The healthy development of children before and at the age of school entry is at the heart of most of my research. This particular age period – 4 to 6 years of age – marks one of the most important developmental transitions and is commonly recognized across many cultures around the world as the transition to the age of independence. In the work carried out by my team and my collaborators, we focus on individual, family, and community-level determinants of health and successful adjustment; in communities in Canada, and in countries outside Canada, especially developing ones. I want to know what combination of individual, family, and community factors makes children develop optimally, and which of these factors can be modified to ensure that more – or all children – start school with optimal developmental health, that is with adequate skills in a wide range of developmental outcomes, such as physical, mental, behavioural, and cognitive. It is important to answer this question for all children, but in particular for children with health challenges.
The majority of my work centers on the implementation, reporting, and research using the EDI (Early Development Instrument). I developed the EDI with Dr. Dan Offord in 1999 with the goal of creating a feasible, acceptable, and psychometrically sound measurement instrument to assess developmental health of children prior to entry to Grade 1. The EDI measures developmental health in the areas of physical health and well-being, social, emotional, language and cognitive development, and communication skills and general knowledge. Data on the status of children’s developmental health at school entry are collected at population level – for all children attending kindergarten – using the EDI in provinces and territories across Canada. Over time, data have indicated that close to 30% of Canada’s children face challenges in some aspect of their development. At least two thirds of the vulnerabilities in children’s development could be eliminated if we provide better environments, nurturance, support, stimulation, and opportunities to participate for young children. This will not only result in improved health for all Canadians, but also in saved tax dollars in lower unemployment, decreased mental and physical health care, and increased tax contribution.
With the support of two recent CIHR grants, together with a team of colleagues from other provinces, we created a database of EDI data collected since 2004 and complemented it with sociodemographic area-level variables from Canadian Census and Taxfiler data. We are not only exploring whether socioeconomic factors have similar association with all aspects of child development, but also whether the patterns of associations are the same or not in different parts of Canada. The database for children with health disorders offers some particular advantages as well as challenges (Janus et al. 2018). Due to population-level data collection, there are enough children with even low-frequency disorders to investigate hypotheses about prevalence and development. On the other hand, with very few children with specific health disorders per neighbourhood, we are challenged to find adequate statistical methodologies.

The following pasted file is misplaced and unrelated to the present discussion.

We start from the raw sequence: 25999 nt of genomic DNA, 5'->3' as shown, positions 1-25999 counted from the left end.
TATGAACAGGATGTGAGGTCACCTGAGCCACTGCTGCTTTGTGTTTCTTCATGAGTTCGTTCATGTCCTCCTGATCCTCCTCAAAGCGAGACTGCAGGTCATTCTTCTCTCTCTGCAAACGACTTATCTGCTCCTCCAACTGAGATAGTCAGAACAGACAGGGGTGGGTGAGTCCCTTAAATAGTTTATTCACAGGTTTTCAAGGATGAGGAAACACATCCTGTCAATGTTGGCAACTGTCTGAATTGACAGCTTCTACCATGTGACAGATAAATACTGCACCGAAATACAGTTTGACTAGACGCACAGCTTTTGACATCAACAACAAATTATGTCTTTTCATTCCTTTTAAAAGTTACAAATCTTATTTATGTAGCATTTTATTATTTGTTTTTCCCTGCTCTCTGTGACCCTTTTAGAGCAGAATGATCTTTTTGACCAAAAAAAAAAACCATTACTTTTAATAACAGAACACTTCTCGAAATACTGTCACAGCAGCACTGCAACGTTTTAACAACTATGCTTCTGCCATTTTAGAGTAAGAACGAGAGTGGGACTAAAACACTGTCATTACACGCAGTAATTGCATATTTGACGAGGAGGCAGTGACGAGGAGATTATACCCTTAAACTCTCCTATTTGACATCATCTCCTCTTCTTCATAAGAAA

The growing volume of research using the EDI showing how many aspects of early life influence outcomes at school entry led to my growing interest in the even earlier development. Since 2013, I have worked on the IYCD (Infant and Young Child Development) project with WHO, in which we investigated whether the existing data on development of children under 3 years of age in the emerging economies reveal an underlying, universal, and measurable indicator (Lancaster et al. 2018). Last year, our group was among the founders of an international consortium that works on the Global Scales of Early Development (GSED) Project - it is a global partnership formed with the ambition to create a set of new tools to assess the development of children under the age of three globally at population and programmatic levels. It brings together the recent work, expertise, and advances already made in this area by three teams to develop harmonized, and maximally culture-neutral instruments, and establish rigorously-tested evidence for their validity. The GSED Project is currently funded for 2 years by the Bill and Melinda Gates Foundation. We expect to start field work in the summer of 2019.
Janus, M., Brownell, M., Reid-Westoby, C., Bennett, T., Birken, C., Coplan, R., … & Santos, R. (2018).Establishing a protocol for building a pan-Canadian population-based monitoring system for early childhood development for children with health disorders: Canadian Children’s Health in Context Study (CCHICS).BMJ Open,1-10. doi:10.1136/bmjopen-2018-023688
Lancaster, G. A., McCray, G., Kariger, P., Dua, T., Titman, A., Chandna, J., … & Janus, M. (2018). Creation of the WHO Indicators of Infant and Young Child Development (IYCD): Metadata synthesis across 10 countries. BMJ Global Health, 3,1-15. doi:10.1136/bmjgh-2018-000747
To Learn More :
You are invited to attend the Offord Centre Lunch and Learn on Wednesday March 13th from 12:00 to 1:00pm which will be focused on the EDI and relevant work by our team.